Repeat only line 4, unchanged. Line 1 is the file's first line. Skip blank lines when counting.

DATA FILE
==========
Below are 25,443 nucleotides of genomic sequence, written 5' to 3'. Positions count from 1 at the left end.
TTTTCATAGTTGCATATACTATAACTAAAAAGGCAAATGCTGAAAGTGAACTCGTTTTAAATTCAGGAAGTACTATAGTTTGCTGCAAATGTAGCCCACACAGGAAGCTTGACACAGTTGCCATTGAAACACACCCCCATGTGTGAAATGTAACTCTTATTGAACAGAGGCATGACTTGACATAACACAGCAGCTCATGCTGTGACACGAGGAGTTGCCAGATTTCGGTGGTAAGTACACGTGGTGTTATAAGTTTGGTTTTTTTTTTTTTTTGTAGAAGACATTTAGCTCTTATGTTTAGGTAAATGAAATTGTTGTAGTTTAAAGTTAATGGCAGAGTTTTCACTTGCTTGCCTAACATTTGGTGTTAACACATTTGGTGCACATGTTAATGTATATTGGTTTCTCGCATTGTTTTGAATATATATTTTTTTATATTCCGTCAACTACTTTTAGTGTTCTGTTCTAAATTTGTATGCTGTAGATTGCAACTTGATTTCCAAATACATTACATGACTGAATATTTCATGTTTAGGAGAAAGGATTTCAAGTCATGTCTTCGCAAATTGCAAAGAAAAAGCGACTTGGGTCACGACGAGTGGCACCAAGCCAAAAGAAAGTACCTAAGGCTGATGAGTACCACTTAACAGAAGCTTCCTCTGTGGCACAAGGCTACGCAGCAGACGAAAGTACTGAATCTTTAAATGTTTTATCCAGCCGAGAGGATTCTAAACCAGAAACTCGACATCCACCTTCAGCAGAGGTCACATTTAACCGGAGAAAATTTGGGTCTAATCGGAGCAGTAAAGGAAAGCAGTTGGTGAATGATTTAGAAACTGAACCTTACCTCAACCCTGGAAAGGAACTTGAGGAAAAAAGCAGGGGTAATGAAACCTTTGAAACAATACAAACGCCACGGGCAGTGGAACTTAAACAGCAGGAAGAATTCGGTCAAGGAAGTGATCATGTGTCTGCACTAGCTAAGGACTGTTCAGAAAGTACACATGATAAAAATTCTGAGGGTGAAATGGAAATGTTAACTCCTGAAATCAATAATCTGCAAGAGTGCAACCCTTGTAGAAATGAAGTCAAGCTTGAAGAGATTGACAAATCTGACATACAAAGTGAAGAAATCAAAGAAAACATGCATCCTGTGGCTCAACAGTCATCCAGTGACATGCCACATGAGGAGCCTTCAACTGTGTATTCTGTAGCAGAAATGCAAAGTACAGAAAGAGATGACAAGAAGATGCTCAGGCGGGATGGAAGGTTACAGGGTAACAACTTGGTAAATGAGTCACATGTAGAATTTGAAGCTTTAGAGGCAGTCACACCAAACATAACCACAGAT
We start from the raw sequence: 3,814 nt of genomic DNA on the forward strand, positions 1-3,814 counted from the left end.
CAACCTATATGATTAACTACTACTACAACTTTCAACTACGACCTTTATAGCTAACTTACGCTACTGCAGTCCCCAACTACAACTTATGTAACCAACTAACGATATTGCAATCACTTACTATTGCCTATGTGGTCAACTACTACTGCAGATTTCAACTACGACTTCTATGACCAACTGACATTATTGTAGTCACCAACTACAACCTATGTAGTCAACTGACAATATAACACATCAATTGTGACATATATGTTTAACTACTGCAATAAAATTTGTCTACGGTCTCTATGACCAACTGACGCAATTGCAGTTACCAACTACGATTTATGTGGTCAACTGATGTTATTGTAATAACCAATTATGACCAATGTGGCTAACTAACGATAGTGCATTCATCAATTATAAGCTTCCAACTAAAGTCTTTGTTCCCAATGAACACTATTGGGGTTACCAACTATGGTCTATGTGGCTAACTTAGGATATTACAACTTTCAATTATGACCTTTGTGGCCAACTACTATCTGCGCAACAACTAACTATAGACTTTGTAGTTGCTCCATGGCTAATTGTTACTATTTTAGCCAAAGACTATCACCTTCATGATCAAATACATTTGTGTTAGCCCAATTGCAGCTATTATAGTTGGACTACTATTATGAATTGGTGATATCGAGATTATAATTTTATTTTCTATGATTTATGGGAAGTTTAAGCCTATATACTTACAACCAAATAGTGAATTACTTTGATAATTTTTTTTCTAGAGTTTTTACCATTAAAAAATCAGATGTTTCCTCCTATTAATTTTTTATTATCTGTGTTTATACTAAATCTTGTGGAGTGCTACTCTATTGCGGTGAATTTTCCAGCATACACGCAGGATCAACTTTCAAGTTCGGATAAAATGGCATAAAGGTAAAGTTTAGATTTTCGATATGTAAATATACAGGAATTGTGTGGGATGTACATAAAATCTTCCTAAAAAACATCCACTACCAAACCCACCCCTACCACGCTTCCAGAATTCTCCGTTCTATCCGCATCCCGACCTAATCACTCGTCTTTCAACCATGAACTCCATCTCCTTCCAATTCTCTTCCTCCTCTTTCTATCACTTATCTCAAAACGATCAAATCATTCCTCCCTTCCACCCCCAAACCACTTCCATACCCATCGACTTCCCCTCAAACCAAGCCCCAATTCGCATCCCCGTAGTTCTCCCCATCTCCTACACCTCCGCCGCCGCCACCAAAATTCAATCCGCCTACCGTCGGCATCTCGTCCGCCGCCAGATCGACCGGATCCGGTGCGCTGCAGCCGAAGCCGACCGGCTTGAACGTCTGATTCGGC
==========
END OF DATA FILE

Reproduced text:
CAACCTATATGATTAACTACTACTACAACTTTCAACTACGACCTTTATAGCTAACTTACGCTACTGCAGTCCCCAACTACAACTTATGTAACCAACTAACGATATTGCAATCACTTACTATTGCCTATGTGGTCAACTACTACTGCAGATTTCAACTACGACTTCTATGACCAACTGACATTATTGTAGTCACCAACTACAACCTATGTAGTCAACTGACAATATAACACATCAATTGTGACATATATGTTTAACTACTGCAATAAAATTTGTCTACGGTCTCTATGACCAACTGACGCAATTGCAGTTACCAACTACGATTTATGTGGTCAACTGATGTTATTGTAATAACCAATTATGACCAATGTGGCTAACTAACGATAGTGCATTCATCAATTATAAGCTTCCAACTAAAGTCTTTGTTCCCAATGAACACTATTGGGGTTACCAACTATGGTCTATGTGGCTAACTTAGGATATTACAACTTTCAATTATGACCTTTGTGGCCAACTACTATCTGCGCAACAACTAACTATAGACTTTGTAGTTGCTCCATGGCTAATTGTTACTATTTTAGCCAAAGACTATCACCTTCATGATCAAATACATTTGTGTTAGCCCAATTGCAGCTATTATAGTTGGACTACTATTATGAATTGGTGATATCGAGATTATAATTTTATTTTCTATGATTTATGGGAAGTTTAAGCCTATATACTTACAACCAAATAGTGAATTACTTTGATAATTTTTTTTCTAGAGTTTTTACCATTAAAAAATCAGATGTTTCCTCCTATTAATTTTTTATTATCTGTGTTTATACTAAATCTTGTGGAGTGCTACTCTATTGCGGTGAATTTTCCAGCATACACGCAGGATCAACTTTCAAGTTCGGATAAAATGGCATAAAGGTAAAGTTTAGATTTTCGATATGTAAATATACAGGAATTGTGTGGGATGTACATAAAATCTTCCTAAAAAACATCCACTACCAAACCCACCCCTACCACGCTTCCAGAATTCTCCGTTCTATCCGCATCCCGACCTAATCACTCGTCTTTCAACCATGAACTCCATCTCCTTCCAATTCTCTTCCTCCTCTTTCTATCACTTATCTCAAAACGATCAAATCATTCCTCCCTTCCACCCCCAAACCACTTCCATACCCATCGACTTCCCCTCAAACCAAGCCCCAATTCGCATCCCCGTAGTTCTCCCCATCTCCTACACCTCCGCCGCCGCCACCAAAATTCAATCCGCCTACCGTCGGCATCTCGTCCGCCGCCAGATCGACCGGATCCGGTGCGCTGCAGCCGAAGCCGACCGGCTTGAACGTCTGATTCGGC